The garden is not taking off like I had hoped, and I think I need to re-think my strategy for the future. R's garden is on fire, her peas and greens are growing like crazy. Meanwhile, I had this vision of tomato plants growing to the clouds, and this hasn't been the case. I grew them for a longer period on the greenhouse thinking they would get big and healthy and then I could put the into the ground with a good head of steam. However, they didn't grow that robustly in the greenhouse, and actually turned out kind of meek and gangly. They were really thin, especially the ones that were home runs last year, the Cosmos. The Romas looked okay, so we'll see.
I put them into the ground on the late side because of my strategy and because it was a really cool, gray and rainy June. Tomatoes like hot sunny weather, I'm told. Either way, I thought I did everything right and after a couple of weeks, they still looked pretty anemic. Very disappointing. While they were getting taller, they were so skinny there was no way they could support any tomatoes, not that any blooms were coming. After some rumination, I remembered what my farmer friend, WM, told me about tomatoes. He recommends laying the plants in the ground sideways and submerging as much of the stem as is reasonable. The stem will sprout roots that will support the plants above ground, making it more robust. This approach was seconded by the KJ, owner of the flower farm. I decided to give it a go.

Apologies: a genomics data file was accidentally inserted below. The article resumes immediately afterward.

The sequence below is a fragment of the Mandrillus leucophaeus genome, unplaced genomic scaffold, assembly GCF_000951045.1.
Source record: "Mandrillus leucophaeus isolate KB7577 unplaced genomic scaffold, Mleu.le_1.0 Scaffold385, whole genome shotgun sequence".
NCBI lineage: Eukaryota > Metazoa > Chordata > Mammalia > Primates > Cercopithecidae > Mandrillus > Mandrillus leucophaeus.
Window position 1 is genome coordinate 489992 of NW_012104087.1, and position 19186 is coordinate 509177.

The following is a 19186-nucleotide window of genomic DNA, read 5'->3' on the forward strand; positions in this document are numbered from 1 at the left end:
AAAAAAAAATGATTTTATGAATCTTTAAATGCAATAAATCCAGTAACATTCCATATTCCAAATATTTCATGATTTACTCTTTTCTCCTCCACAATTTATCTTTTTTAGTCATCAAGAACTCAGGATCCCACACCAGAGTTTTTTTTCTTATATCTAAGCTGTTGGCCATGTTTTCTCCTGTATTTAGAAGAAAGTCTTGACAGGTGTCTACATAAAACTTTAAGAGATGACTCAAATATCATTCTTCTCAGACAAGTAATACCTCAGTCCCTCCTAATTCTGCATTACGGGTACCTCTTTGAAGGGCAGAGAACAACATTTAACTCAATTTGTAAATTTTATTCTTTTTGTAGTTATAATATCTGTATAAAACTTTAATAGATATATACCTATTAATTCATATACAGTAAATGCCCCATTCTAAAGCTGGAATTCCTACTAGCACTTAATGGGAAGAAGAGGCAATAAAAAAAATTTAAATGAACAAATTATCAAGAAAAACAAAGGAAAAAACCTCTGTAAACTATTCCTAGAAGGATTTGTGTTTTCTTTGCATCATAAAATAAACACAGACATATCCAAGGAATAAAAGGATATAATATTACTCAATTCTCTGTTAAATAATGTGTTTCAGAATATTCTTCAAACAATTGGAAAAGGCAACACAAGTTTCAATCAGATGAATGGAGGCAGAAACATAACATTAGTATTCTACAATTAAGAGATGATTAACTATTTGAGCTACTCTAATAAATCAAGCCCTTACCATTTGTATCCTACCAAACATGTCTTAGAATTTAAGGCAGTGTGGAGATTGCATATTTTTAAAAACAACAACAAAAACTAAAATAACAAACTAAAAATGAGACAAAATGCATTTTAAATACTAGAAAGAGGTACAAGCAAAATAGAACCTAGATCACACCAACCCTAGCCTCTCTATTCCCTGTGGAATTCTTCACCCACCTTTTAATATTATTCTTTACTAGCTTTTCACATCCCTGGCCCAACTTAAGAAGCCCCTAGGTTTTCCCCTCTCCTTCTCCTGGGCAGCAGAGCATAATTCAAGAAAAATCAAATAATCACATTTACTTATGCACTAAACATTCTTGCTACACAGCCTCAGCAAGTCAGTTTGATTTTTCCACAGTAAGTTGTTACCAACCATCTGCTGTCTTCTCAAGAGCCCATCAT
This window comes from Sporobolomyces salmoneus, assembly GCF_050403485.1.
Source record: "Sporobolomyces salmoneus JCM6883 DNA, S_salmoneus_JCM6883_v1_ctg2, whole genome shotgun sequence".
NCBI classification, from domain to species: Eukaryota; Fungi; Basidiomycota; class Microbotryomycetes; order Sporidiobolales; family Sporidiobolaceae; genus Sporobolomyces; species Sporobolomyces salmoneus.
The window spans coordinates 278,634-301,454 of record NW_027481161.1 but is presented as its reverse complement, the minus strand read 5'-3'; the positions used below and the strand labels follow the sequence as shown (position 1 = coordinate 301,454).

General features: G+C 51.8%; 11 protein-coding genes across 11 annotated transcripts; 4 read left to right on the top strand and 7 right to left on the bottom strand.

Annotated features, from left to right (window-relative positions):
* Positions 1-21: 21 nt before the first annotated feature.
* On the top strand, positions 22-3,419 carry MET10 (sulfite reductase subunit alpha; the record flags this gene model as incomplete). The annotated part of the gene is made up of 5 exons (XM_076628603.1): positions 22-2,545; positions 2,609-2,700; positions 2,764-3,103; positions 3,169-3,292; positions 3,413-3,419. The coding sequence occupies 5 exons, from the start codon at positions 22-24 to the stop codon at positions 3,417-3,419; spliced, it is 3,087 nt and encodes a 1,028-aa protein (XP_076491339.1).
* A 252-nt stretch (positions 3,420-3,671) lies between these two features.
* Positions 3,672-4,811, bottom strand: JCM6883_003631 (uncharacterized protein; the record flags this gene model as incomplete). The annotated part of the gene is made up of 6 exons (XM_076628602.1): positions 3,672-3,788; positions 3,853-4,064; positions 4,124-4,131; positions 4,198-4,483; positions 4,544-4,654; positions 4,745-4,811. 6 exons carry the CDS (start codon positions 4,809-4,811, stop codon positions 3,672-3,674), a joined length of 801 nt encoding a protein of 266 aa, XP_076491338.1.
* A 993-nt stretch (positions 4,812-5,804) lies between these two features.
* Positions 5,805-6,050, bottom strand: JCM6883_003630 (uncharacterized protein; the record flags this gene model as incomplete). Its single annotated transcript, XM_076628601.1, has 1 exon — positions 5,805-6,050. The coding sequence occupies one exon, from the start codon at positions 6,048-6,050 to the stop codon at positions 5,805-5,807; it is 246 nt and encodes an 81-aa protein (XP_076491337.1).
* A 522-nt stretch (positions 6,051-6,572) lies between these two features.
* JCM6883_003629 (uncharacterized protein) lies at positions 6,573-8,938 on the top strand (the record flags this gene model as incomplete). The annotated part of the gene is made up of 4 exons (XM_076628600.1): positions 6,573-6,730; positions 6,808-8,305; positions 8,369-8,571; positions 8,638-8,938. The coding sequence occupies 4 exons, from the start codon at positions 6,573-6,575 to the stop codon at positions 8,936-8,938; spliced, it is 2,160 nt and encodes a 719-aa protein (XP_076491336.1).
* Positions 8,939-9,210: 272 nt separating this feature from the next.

I also employed the help of the kids, who always do a great job. They are very earnest in their approach to things, which is great. We worked on dozens of plants, so we'll see how it goes. So far the cucumbers, basil, and even the zucchini are growing really slowly. It's disappointing, but what are you going to do? Mother Nature answers to nobody but herself.
Until the next time, thanks for reading, and thanks to Phil Thompson for the pic.